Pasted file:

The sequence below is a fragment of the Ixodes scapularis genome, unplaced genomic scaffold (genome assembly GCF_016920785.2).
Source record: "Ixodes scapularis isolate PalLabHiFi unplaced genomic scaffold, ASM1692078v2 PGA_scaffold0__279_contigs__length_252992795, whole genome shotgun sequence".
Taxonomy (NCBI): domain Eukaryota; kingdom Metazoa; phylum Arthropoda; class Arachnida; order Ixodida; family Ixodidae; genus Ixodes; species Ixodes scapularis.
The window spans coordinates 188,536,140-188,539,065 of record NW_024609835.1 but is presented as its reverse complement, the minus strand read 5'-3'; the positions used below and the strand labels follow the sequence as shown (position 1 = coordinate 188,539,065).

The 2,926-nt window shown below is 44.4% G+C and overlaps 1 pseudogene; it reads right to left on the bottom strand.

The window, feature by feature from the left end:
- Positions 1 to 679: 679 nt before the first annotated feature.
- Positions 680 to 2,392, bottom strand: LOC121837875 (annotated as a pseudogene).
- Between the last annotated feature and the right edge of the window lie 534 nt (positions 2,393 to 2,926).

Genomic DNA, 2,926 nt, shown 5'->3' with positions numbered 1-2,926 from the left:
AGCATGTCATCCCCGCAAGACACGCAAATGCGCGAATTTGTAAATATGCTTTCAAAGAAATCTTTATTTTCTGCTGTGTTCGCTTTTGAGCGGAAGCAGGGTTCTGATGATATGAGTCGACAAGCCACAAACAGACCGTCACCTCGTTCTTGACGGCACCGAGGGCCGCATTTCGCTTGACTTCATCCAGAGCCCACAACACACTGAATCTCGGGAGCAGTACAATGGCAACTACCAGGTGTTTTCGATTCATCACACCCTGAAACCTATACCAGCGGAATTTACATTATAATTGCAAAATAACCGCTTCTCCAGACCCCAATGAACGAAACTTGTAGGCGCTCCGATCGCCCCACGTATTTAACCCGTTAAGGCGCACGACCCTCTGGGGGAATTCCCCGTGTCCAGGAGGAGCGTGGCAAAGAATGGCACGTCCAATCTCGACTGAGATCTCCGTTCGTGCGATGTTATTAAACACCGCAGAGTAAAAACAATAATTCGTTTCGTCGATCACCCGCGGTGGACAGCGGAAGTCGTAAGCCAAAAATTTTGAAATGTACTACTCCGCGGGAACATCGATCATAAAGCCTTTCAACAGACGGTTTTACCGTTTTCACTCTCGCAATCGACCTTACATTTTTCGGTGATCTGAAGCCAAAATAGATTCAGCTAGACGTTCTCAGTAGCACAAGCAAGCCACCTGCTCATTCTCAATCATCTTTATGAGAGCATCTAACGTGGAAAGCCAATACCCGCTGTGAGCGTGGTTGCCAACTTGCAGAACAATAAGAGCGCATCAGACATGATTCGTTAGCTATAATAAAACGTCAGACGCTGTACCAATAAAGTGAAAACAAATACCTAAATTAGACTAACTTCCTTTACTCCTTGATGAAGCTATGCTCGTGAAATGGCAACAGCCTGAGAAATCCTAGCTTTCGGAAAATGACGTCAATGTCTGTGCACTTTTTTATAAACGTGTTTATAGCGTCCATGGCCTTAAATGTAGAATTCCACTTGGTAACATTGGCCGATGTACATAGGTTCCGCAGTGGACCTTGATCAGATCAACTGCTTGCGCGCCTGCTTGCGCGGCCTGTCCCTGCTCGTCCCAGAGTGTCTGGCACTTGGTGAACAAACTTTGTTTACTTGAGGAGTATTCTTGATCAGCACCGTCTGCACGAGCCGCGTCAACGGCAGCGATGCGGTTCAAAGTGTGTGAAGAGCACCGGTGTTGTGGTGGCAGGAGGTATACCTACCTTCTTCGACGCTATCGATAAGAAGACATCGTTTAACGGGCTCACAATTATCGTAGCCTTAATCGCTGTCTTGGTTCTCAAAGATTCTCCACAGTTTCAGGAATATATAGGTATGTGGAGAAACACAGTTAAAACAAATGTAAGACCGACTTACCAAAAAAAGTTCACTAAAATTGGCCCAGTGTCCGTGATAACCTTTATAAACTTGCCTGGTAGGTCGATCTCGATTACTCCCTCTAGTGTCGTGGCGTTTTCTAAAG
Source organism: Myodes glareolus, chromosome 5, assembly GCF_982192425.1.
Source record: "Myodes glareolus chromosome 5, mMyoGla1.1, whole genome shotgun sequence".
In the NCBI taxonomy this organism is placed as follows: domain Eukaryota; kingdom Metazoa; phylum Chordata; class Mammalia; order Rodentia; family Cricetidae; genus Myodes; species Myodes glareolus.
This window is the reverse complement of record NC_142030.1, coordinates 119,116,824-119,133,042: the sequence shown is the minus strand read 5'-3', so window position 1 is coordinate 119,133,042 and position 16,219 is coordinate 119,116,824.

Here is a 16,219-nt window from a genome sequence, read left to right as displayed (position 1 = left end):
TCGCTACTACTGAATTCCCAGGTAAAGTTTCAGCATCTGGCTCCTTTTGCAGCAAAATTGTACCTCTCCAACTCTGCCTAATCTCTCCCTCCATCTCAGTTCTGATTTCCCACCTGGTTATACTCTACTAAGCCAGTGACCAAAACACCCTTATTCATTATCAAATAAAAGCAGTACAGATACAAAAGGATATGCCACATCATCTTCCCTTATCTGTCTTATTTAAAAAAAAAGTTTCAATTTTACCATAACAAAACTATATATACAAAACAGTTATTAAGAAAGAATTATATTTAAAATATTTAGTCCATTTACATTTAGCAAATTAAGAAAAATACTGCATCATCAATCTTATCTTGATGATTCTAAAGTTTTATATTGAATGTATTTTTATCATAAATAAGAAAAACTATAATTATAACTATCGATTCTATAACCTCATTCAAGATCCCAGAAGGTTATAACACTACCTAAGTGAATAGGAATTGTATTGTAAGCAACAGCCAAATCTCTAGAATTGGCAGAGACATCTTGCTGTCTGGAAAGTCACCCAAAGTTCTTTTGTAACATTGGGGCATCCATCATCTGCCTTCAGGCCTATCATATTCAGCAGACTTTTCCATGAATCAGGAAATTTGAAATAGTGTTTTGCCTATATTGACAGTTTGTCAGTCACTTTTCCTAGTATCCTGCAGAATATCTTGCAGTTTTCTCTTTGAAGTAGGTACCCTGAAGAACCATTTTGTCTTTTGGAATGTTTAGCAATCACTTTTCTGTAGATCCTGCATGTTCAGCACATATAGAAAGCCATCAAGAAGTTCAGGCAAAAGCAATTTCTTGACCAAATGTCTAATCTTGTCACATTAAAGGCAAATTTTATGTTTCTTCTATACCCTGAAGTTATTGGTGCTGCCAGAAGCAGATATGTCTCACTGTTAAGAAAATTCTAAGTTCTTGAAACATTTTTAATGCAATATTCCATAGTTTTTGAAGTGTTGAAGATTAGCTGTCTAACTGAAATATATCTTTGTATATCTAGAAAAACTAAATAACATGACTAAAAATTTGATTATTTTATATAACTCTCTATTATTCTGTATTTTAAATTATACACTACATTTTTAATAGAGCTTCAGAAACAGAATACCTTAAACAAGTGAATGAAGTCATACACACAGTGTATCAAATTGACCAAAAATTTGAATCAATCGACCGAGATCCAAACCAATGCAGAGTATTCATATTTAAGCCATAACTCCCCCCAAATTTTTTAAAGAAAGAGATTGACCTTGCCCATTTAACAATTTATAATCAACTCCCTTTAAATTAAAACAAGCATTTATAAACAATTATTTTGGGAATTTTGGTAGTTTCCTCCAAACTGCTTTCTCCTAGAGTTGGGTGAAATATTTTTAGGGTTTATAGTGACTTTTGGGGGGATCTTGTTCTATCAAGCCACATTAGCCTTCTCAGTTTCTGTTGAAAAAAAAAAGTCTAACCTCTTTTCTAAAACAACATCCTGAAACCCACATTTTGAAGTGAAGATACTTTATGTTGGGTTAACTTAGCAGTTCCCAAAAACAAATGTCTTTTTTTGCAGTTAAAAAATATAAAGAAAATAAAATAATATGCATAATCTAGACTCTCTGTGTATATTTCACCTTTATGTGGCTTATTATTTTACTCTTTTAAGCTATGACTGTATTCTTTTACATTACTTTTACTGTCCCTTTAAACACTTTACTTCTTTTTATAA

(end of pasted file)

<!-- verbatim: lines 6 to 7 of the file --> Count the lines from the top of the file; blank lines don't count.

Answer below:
The window, feature by feature from the left end:
- Positions 1 to 679: 679 nt before the first annotated feature.